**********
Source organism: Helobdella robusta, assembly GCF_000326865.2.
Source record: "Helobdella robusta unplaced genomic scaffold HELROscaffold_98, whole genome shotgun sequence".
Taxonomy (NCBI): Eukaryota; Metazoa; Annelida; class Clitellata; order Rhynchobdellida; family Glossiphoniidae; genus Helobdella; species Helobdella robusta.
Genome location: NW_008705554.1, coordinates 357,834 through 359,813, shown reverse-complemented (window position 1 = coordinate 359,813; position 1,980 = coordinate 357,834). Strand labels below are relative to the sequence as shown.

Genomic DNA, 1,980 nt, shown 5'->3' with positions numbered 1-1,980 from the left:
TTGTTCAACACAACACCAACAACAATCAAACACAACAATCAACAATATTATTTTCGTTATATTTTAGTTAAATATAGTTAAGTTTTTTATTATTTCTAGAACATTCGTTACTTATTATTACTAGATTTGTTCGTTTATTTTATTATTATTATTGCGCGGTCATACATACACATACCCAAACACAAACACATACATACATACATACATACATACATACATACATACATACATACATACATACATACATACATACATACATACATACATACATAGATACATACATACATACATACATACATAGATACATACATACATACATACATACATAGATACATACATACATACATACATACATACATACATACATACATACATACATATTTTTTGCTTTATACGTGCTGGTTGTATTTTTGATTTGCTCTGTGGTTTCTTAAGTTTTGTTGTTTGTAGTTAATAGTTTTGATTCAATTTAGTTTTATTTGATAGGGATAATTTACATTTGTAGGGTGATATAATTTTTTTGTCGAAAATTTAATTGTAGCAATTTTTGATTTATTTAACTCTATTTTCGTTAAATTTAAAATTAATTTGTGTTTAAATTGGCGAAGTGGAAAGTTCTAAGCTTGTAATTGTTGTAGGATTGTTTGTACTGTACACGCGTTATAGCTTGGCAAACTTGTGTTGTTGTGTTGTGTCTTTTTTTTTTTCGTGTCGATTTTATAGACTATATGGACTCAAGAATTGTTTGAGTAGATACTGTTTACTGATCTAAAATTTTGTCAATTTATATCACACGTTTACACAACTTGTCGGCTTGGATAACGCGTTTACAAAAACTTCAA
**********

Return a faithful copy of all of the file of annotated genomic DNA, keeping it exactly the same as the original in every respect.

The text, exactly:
Source organism: Helobdella robusta, assembly GCF_000326865.2.
Source record: "Helobdella robusta unplaced genomic scaffold HELROscaffold_98, whole genome shotgun sequence".
Taxonomy (NCBI): Eukaryota; Metazoa; Annelida; class Clitellata; order Rhynchobdellida; family Glossiphoniidae; genus Helobdella; species Helobdella robusta.
Genome location: NW_008705554.1, coordinates 357,834 through 359,813, shown reverse-complemented (window position 1 = coordinate 359,813; position 1,980 = coordinate 357,834). Strand labels below are relative to the sequence as shown.

Genomic DNA, 1,980 nt, shown 5'->3' with positions numbered 1-1,980 from the left:
TTGTTCAACACAACACCAACAACAATCAAACACAACAATCAACAATATTATTTTCGTTATATTTTAGTTAAATATAGTTAAGTTTTTTATTATTTCTAGAACATTCGTTACTTATTATTACTAGATTTGTTCGTTTATTTTATTATTATTATTGCGCGGTCATACATACACATACCCAAACACAAACACATACATACATACATACATACATACATACATACATACATACATACATACATACATACATACATACATACATACATACATACATAGATACATACATACATACATACATACATAGATACATACATACATACATACATACATAGATACATACATACATACATACATACATACATACATACATACATACATACATATTTTTTGCTTTATACGTGCTGGTTGTATTTTTGATTTGCTCTGTGGTTTCTTAAGTTTTGTTGTTTGTAGTTAATAGTTTTGATTCAATTTAGTTTTATTTGATAGGGATAATTTACATTTGTAGGGTGATATAATTTTTTTGTCGAAAATTTAATTGTAGCAATTTTTGATTTATTTAACTCTATTTTCGTTAAATTTAAAATTAATTTGTGTTTAAATTGGCGAAGTGGAAAGTTCTAAGCTTGTAATTGTTGTAGGATTGTTTGTACTGTACACGCGTTATAGCTTGGCAAACTTGTGTTGTTGTGTTGTGTCTTTTTTTTTTTCGTGTCGATTTTATAGACTATATGGACTCAAGAATTGTTTGAGTAGATACTGTTTACTGATCTAAAATTTTGTCAATTTATATCACACGTTTACACAACTTGTCGGCTTGGATAACGCGTTTACAAAAACTTCAA